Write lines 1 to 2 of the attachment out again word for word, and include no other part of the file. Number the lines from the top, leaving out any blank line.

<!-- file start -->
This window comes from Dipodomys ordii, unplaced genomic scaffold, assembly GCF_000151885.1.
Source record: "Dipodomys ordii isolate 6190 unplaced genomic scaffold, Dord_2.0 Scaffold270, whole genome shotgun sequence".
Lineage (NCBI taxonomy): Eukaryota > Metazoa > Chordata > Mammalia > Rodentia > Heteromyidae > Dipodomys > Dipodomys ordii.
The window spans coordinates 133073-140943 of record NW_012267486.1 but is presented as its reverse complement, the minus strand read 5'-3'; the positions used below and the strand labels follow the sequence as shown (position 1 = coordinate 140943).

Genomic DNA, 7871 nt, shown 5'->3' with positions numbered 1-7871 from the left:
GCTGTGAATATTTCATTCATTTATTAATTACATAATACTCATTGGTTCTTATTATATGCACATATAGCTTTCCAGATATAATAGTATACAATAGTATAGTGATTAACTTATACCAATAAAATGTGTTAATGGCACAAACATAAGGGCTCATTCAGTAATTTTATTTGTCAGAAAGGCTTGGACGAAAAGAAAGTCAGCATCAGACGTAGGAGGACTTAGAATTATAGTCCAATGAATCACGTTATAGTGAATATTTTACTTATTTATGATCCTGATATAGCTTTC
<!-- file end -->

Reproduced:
This window comes from Dipodomys ordii, unplaced genomic scaffold, assembly GCF_000151885.1.
Source record: "Dipodomys ordii isolate 6190 unplaced genomic scaffold, Dord_2.0 Scaffold270, whole genome shotgun sequence".